Our literature review has its limitations. In particular, the inherent challenges in ensuring accurate interpretation when analysing heterogeneous studies is acknowledged. Although key clinical outcomes were addressed, other outcomes including the impact of bDMARDs on work ability was beyond the scope of this review. Standard definitions of disease activity states (eg, DAS28 ≤3.2 for LDA) have been used although more recent insights suggest that such patients may still have ongoing disease activity, highlighting the deficiencies of such measures. The SLR also focused solely on RCTs. While these are regarded as the highest level of evidence, they reflect a more selected patient population, making data less applicable to a real-life population. In this regard, non-randomised studies and evidence from real-life clinical practice (eg, national registries) provides valuable information that complements RCTs. Synthesis of data from both sources is needed for optimal application of evidence base into daily practice.
Safety is another aspect of bDMARD therapy that needs consideration. Given the importance of this aspect, this topic has been reviewed in a separate SLR.82 New evidence on the csDMARDs, glucocorticoid use as well as the tsDMARD has also been dealt with separately.83
In summary, review of the literature confirms the efficacy of bDMARDs, particularly in combination with a csDMARD, addresses their use in different treatment strategies with the potential for reduction in therapy particularly when early disease control is achieved and highlights new targeted and bsDMARDS in the treatment of RA. Finally, this review also identified some research agenda questions in the field of bDMARDs and RA which the updated EULAR recommendations5 will address.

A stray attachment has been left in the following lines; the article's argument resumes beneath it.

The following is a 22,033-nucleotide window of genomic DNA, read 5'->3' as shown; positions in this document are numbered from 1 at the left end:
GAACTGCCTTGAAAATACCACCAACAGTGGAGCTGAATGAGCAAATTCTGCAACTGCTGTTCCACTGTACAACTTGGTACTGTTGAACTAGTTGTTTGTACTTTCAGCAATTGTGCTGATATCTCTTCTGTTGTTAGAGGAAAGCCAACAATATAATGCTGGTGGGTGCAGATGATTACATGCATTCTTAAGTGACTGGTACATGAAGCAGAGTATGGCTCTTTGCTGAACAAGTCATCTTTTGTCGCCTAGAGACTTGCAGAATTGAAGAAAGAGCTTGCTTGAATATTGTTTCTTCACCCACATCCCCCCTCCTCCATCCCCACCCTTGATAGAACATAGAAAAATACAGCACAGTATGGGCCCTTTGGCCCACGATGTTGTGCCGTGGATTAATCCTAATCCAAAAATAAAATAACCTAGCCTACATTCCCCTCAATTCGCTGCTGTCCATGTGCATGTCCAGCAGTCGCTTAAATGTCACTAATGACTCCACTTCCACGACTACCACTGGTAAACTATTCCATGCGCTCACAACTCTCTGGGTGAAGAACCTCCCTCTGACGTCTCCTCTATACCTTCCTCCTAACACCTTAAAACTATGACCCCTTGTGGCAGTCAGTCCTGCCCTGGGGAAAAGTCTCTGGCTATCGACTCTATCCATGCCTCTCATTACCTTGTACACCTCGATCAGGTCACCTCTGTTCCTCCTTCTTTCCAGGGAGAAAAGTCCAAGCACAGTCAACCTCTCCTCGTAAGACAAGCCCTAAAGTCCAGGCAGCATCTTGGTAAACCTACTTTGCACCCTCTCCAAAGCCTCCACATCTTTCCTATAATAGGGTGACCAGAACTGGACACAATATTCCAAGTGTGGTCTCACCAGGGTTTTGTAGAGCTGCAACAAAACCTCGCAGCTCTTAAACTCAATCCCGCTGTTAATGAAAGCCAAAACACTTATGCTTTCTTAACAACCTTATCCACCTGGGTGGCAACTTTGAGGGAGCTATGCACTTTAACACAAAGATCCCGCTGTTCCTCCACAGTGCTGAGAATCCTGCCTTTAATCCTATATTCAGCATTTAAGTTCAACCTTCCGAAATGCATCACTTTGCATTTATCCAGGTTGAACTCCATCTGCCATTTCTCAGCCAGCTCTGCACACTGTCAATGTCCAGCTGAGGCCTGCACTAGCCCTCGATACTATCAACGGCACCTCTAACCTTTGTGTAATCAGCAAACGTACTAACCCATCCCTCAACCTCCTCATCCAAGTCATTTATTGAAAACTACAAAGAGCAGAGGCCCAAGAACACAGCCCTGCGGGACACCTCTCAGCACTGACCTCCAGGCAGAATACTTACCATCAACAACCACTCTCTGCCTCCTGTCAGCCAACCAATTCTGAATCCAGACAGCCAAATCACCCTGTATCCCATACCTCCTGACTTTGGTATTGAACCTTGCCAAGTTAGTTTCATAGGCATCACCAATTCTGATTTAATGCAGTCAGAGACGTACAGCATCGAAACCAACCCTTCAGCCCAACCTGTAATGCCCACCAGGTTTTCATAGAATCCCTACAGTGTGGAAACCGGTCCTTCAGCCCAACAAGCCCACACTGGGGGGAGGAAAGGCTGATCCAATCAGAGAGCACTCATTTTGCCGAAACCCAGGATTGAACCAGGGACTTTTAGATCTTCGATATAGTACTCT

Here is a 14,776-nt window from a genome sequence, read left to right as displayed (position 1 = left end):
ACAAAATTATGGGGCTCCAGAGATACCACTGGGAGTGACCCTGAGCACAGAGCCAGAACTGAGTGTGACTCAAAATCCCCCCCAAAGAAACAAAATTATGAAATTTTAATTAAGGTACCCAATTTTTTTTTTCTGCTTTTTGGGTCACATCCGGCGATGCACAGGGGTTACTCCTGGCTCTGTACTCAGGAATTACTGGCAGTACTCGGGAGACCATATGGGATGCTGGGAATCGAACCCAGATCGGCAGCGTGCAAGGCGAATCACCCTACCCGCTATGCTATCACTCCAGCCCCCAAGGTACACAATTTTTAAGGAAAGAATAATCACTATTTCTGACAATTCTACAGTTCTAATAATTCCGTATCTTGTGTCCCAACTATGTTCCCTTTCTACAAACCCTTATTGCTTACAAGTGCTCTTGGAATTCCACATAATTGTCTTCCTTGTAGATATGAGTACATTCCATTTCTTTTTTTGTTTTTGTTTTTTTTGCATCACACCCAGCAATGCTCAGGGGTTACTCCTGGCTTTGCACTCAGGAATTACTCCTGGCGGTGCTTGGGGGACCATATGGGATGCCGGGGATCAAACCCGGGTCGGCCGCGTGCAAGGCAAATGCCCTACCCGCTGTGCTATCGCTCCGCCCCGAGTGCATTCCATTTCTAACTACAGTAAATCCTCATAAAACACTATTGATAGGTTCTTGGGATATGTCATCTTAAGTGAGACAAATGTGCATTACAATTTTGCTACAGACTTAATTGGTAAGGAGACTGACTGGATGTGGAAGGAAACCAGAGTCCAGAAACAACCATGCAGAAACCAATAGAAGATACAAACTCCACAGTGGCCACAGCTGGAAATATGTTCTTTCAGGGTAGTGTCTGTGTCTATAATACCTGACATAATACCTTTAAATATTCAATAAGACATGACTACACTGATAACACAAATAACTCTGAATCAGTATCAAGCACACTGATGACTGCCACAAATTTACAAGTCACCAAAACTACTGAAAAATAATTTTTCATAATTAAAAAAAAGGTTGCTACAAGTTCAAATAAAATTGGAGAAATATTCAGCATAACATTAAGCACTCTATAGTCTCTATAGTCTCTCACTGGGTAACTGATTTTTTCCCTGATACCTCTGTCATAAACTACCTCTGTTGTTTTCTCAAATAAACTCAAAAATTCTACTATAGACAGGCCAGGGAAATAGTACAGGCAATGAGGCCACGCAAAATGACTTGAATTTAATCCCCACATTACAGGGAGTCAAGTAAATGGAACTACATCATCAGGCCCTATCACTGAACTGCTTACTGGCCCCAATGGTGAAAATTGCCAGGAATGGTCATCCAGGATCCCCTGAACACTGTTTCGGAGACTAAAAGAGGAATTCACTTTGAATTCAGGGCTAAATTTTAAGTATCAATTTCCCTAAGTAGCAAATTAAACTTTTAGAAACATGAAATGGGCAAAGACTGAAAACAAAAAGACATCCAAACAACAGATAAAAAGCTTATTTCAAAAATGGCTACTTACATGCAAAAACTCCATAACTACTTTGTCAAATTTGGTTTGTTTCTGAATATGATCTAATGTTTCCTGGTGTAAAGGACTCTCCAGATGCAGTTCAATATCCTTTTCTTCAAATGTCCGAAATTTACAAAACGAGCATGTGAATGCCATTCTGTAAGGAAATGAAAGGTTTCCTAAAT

The authors would like to thank Liz Neilly, University of Leeds, for help with the literature search; Liz Hensor, LIRMM University of Leeds and NIHR LMBRU Leeds Teaching Hospitals NHS Trust, for advice on the data and EULAR for funding support.
This web only file has been produced by the BMJ Publishing Group from an electronic file supplied by the author(s) and has not been edited for content.
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Handling editor Francis Berenbaum
Contributors Each author has contributed to one or more of the following aspects of the manuscript—conception and design, acquisition, analysis and interpretation of data, drafting and revising the article.
Competing interests These are summarised below as remuneration for consultation and/or speaking engagements (‘R’), research funding (‘F’) or ‘none’. JLN—R: UCB. SR—R: Fundação para a Ciência e Tecnologia. CGV—R: Abbvie, BMS, MSD, Pfizer, Roche-Chugai, UCB; F: Expanscience, Nordic Pharma, Pfizer. KT-none. ML-G- none; PE- R: MSD, Pfizer, Abbvie, Novartis, UCB, Roche, BMS, Lilly, Takeda, Janssen; F: MSD, Roche. LG—R: Abbvie, BMS, Chugai, Pfizer, Roche, UCB. RL—R: Abbott/AbbVie, Ablynx, Amgen, Astra-Zeneca, Bristol Myers Squibb, Centocor, Glaxo-Smith-Kline, Novartis, Merck, Pfizer, Roche, Schering-Plough, UCB, Wyeth; F: Abbott, Amgen, Centocor, Novartis, Pfizer, Roche, Schering-Plough, UCB, Wyeth. JSS—R: Abbott/Abbvie, Amgen, Astra-Zeneca, BMS, Celgene, Glaxo, Infinity, Janssen, Lilly, Medimmune, MSD, Novo-Nordisk, Pfizer, Roche, Samsung, Sandoz, Sanofi, UCB, Vertex; F: Abbott, BMS, MSD, Pfizer, Roche, UCB. MHB—R: Abbott/Abbvie, Bristol Myers-Squibb, Chugai, Pfizer, Roche; F: Pfizer.
Provenance and peer review Not commissioned; externally peer reviewed.